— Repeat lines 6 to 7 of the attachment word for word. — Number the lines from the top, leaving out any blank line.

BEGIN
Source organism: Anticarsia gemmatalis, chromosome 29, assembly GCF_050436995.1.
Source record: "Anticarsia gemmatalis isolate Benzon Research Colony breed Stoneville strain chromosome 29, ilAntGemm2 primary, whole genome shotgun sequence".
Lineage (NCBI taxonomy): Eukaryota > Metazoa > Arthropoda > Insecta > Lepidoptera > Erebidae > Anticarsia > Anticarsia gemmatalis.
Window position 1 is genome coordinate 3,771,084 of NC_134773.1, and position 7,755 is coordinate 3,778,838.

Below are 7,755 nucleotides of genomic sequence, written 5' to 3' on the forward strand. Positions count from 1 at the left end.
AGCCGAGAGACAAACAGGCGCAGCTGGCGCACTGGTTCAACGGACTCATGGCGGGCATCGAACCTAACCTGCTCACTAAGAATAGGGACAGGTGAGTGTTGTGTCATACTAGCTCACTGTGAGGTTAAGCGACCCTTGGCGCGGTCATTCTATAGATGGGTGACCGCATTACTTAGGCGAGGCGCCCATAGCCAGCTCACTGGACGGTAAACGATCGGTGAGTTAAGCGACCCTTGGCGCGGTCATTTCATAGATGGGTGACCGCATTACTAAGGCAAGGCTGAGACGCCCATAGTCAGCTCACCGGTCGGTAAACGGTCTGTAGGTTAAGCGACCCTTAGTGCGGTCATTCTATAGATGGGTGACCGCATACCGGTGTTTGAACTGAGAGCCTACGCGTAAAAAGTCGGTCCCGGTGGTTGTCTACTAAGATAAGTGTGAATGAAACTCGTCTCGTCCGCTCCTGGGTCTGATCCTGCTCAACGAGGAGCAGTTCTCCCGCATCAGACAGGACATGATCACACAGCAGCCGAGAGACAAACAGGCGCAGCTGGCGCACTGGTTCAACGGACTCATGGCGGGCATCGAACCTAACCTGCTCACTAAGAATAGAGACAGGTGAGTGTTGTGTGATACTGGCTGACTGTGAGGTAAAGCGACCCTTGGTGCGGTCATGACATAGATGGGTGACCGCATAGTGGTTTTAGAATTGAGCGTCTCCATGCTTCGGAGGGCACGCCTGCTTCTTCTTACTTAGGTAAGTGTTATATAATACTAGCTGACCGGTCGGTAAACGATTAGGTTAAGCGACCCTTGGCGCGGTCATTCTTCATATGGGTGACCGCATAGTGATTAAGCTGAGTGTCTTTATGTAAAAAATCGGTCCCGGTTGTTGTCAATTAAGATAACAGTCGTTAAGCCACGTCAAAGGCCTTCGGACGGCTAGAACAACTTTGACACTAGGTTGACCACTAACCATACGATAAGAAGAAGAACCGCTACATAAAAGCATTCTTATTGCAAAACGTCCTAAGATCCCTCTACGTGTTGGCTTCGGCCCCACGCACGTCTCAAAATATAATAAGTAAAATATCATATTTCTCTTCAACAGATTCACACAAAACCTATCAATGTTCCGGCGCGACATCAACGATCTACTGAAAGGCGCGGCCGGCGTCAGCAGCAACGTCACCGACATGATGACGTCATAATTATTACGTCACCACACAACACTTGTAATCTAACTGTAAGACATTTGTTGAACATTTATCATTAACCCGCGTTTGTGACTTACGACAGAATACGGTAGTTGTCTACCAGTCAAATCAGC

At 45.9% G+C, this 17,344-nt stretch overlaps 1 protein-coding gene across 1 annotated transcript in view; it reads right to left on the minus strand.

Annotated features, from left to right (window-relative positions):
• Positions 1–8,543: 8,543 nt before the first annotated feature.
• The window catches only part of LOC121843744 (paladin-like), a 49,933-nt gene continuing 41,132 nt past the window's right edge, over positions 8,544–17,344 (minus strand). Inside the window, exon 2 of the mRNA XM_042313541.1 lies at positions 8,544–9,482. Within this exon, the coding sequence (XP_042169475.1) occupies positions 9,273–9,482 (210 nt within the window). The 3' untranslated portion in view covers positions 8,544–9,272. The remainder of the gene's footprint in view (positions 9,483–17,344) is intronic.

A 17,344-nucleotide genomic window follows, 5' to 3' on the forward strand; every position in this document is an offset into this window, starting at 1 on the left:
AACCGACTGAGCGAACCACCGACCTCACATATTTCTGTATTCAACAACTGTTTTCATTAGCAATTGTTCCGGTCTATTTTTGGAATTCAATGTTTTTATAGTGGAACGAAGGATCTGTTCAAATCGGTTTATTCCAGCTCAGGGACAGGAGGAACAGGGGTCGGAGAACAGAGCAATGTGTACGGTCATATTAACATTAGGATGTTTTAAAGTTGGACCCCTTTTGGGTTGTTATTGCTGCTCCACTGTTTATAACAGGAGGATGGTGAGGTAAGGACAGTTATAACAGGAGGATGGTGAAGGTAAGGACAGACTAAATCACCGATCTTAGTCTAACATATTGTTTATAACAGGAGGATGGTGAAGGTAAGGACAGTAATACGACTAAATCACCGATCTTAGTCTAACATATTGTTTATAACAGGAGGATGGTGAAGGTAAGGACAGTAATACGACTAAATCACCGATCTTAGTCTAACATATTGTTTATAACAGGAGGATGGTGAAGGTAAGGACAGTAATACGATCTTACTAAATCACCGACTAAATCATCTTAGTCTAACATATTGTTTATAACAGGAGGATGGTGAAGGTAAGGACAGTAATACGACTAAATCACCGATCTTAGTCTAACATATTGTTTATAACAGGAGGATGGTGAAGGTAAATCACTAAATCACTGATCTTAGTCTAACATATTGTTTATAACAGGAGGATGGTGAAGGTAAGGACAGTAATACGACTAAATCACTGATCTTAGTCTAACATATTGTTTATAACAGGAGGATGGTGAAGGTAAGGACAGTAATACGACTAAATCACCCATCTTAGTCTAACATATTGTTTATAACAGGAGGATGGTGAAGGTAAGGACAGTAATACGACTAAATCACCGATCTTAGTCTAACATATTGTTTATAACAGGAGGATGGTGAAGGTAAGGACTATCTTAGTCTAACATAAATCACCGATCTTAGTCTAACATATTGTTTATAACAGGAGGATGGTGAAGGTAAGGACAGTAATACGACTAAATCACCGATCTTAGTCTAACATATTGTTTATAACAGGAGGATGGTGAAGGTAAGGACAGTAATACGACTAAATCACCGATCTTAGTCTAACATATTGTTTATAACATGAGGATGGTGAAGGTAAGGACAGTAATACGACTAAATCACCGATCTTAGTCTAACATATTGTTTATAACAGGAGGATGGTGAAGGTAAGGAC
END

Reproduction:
AGCCGAGAGACAAACAGGCGCAGCTGGCGCACTGGTTCAACGGACTCATGGCGGGCATCGAACCTAACCTGCTCACTAAGAATAGGGACAGGTGAGTGTTGTGTCATACTAGCTCACTGTGAGGTTAAGCGACCCTTGGCGCGGTCATTCTATAGATGGGTGACCGCATTACTTAGGCGAGGCGCCCATAGCCAGCTCACTGGACGGTAAACGATCGGTGAGTTAAGCGACCCTTGGCGCGGTCATTTCATAGATGGGTGACCGCATTACTAAGGCAAGGCTGAGACGCCCATAGTCAGCTCACCGGTCGGTAAACGGTCTGTAGGTTAAGCGACCCTTAGTGCGGTCATTCTATAGATGGGTGACCGCATACCGGTGTTTGAACTGAGAGCCTACGCGTAAAAAGTCGGTCCCGGTGGTTGTCTACTAAGATAAGTGTGAATGAAACTCGTCTCGTCCGCTCCTGGGTCTGATCCTGCTCAACGAGGAGCAGTTCTCCCGCATCAGACAGGACATGATCACACAGCAGCCGAGAGACAAACAGGCGCAGCTGGCGCACTGGTTCAACGGACTCATGGCGGGCATCGAACCTAACCTGCTCACTAAGAATAGAGACAGGTGAGTGTTGTGTGATACTGGCTGACTGTGAGGTAAAGCGACCCTTGGTGCGGTCATGACATAGATGGGTGACCGCATAGTGGTTTTAGAATTGAGCGTCTCCATGCTTCGGAGGGCACGCCTGCTTCTTCTTACTTAGGTAAGTGTTATATAATACTAGCTGACCGGTCGGTAAACGATTAGGTTAAGCGACCCTTGGCGCGGTCATTCTTCATATGGGTGACCGCATAGTGATTAAGCTGAGTGTCTTTATGTAAAAAATCGGTCCCGGTTGTTGTCAATTAAGATAACAGTCGTTAAGCCACGTCAAAGGCCTTCGGACGGCTAGAACAACTTTGACACTAGGTTGACCACTAACCATACGATAAGAAGAAGAACCGCTACATAAAAGCATTCTTATTGCAAAACGTCCTAAGATCCCTCTACGTGTTGGCTTCGGCCCCACGCACGTCTCAAAATATAATAAGTAAAATATCATATTTCTCTTCAACAGATTCACACAAAACCTATCAATGTTCCGGCGCGACATCAACGATCTACTGAAAGGCGCGGCCGGCGTCAGCAGCAACGTCACCGACATGATGACGTCATAATTATTACGTCACCACACAACACTTGTAATCTAACTGTAAGACATTTGTTGAACATTTATCATTAACCCGCGTTTGTGACTTACGACAGAATACGGTAGTTGTCTACCAGTCAAATCAGC

At 45.9% G+C, this 17,344-nt stretch overlaps 1 protein-coding gene across 1 annotated transcript in view; it reads right to left on the minus strand.